I didn’t know this, though probably I should have. Maybe you didn’t know it either.
We work in a semigroup, a system with an operation (called multiplication) satisfying the associative law. A generalised inverse of an element A is an element B satisfying ABA = A. The name comes from the fact that, if there is an identity element I, then an inverse of A (an element B satisfying AB = I) is a generalised inverse.
If a generalised inverse B of A exists, then we may assume that A is also a generalised inverse of B, that is, BAB = B. To see this, put C = BAB. Then
- ACA = ABABA = ABA = A,
- CAC = BABABAB = BABAB = BAB = C.
So C is also a generalised inverse of A and has the required property.
Now we come to the bit that I didn’t know. Let us consider matrices, over an arbitrary field. The following two theorems hold:
Theorem 1 Every matrix has a generalised inverse.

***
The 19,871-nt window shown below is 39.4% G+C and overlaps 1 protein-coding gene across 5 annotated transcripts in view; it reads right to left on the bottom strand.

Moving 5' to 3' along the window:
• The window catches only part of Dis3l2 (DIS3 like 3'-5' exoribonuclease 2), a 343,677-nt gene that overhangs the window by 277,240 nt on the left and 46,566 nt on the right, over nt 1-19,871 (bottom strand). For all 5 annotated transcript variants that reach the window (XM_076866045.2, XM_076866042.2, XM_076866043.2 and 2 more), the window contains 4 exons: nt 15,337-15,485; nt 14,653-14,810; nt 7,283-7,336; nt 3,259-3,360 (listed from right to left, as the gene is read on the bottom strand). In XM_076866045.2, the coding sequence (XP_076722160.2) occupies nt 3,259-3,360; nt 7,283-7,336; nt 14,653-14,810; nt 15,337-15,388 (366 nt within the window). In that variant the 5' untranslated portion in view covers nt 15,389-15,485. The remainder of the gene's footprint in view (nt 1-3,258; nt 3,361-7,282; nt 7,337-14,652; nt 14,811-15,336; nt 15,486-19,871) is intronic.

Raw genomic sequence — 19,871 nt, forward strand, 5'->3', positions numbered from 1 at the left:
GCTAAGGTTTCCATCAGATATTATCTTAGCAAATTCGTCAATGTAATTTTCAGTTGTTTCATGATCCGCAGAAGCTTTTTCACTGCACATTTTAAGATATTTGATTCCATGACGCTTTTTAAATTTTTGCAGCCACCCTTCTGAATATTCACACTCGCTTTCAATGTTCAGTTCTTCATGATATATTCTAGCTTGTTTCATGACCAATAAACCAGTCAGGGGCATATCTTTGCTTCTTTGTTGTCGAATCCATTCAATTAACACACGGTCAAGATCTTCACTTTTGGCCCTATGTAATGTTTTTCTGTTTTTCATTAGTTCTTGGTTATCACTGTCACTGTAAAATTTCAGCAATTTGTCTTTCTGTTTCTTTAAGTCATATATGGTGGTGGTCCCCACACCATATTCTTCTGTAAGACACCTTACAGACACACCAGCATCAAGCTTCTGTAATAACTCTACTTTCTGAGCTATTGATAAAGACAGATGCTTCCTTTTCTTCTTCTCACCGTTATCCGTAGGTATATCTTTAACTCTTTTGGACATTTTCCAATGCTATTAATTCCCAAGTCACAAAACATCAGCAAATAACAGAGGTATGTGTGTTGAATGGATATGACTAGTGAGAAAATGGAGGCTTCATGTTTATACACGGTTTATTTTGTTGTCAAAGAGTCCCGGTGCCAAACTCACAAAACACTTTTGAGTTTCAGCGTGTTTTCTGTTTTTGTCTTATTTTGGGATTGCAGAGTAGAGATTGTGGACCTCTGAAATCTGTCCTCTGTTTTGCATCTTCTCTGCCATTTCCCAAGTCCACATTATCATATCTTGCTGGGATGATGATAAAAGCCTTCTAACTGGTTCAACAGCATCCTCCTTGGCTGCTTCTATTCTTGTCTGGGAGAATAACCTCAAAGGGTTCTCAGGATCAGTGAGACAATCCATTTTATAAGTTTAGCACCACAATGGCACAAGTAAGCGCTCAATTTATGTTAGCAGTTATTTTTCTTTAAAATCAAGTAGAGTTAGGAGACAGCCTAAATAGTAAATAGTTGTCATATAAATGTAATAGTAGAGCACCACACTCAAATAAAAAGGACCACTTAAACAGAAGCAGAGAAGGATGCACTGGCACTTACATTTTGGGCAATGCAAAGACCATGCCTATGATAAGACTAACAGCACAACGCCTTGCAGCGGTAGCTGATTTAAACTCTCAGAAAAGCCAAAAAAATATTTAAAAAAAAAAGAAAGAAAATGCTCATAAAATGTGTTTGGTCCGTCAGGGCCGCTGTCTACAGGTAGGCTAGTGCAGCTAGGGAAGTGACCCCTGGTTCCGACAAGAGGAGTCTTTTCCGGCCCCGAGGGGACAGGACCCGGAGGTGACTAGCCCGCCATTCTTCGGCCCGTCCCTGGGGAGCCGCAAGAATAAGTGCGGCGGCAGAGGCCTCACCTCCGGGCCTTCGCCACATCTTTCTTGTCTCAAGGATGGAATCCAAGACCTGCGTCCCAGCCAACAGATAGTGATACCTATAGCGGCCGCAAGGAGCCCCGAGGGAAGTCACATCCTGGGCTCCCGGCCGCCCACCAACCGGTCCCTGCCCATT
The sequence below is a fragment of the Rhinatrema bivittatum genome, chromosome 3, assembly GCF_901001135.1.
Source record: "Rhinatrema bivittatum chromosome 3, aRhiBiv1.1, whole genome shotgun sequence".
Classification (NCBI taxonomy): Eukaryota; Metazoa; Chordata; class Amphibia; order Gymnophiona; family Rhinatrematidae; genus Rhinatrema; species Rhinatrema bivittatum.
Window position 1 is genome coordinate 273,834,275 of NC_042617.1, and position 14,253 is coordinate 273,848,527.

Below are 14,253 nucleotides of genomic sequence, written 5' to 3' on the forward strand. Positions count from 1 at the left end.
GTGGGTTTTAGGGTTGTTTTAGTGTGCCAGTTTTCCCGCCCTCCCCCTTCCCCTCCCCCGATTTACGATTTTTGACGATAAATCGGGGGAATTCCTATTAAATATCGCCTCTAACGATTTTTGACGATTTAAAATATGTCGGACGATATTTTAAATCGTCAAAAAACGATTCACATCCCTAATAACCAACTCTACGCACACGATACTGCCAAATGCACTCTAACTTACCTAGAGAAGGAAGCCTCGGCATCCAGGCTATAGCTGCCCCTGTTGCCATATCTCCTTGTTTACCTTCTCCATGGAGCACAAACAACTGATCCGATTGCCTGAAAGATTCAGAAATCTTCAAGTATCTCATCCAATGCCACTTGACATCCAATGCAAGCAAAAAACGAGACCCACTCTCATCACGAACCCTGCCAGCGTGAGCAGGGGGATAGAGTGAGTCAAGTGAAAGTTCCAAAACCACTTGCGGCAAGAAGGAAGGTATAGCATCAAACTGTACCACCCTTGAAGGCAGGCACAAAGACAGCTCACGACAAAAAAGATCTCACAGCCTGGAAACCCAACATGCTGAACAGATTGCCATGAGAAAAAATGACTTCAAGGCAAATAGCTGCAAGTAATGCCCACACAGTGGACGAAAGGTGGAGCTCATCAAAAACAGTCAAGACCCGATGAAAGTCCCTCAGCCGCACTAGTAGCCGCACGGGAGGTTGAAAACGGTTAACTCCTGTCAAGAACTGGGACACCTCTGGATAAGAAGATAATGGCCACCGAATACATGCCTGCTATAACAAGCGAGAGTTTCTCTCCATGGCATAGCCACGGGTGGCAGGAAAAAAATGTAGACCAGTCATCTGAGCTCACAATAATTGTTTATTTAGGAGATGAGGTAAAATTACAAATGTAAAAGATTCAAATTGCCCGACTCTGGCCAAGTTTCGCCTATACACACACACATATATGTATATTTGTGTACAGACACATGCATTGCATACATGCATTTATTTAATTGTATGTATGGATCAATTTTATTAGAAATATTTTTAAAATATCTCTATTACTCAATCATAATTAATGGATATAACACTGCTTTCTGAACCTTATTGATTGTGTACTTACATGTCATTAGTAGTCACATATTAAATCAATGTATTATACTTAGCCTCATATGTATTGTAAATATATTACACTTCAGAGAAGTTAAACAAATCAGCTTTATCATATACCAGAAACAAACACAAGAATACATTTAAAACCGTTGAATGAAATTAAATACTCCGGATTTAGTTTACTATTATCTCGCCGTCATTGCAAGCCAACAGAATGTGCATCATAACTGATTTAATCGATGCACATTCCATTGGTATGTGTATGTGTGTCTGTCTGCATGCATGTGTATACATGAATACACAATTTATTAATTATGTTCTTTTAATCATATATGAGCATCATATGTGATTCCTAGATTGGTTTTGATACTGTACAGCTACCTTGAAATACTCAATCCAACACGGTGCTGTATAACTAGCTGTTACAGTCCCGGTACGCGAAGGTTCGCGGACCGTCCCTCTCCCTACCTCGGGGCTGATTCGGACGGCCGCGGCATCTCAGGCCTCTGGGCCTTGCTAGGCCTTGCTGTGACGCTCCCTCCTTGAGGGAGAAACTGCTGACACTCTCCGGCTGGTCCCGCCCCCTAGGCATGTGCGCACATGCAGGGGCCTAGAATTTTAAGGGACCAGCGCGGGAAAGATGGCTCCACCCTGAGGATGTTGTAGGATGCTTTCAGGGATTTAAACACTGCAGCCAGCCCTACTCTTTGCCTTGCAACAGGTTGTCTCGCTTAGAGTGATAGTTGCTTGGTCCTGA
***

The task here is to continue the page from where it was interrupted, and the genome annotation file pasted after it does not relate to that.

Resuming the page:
For let A be a matrix. Choose vectors v_{1},…,v_{r} spanning the image of A, and let w_{1},…,w_{r} be preimages of v_{1},…,v_{r}. Choose B mapping v_{i} to w_{i} for i = 1,…,r. Then ABA = A.
Theorem 2 For a matrix A, the following are equivalent:
- A has a generalised inverse which commutes with A;
- A has a generalised inverse which is a polynomial in A;
- 0 is not a repeated root of the minimal polynomial of A.
Here is the proof.
2 implies 1: Clear.
3 implies 2: Suppose that 0 is not a repeated root of the minimal polynomial of A. Then there is a polynomial f with zero constant term and non-zero coefficient of x which is satisfied by A. (If 0 is a root of the minimal polynomial, use this; otherwise use the minimal polynomial multiplied by x.) After multiplying by a non-zero scalar we can write f(x) = x−x^{2}h(x). Then h(A) is a generalised inverse of A.
1 implies 3: Suppose that ABA = A and AB = BA. Then BA^{2} = A. But, if 0 is a repeated root of the minimal polynomial of A, then there is a vector v which is mapped to 0 by A^{2} but not by A, and applying the above equation to v gives a contradiction.
Corollary If a matrix A is diagonalisable, then it has a generalised inverse which is a polynomial in A. In particular, this holds for real symmetric matrices.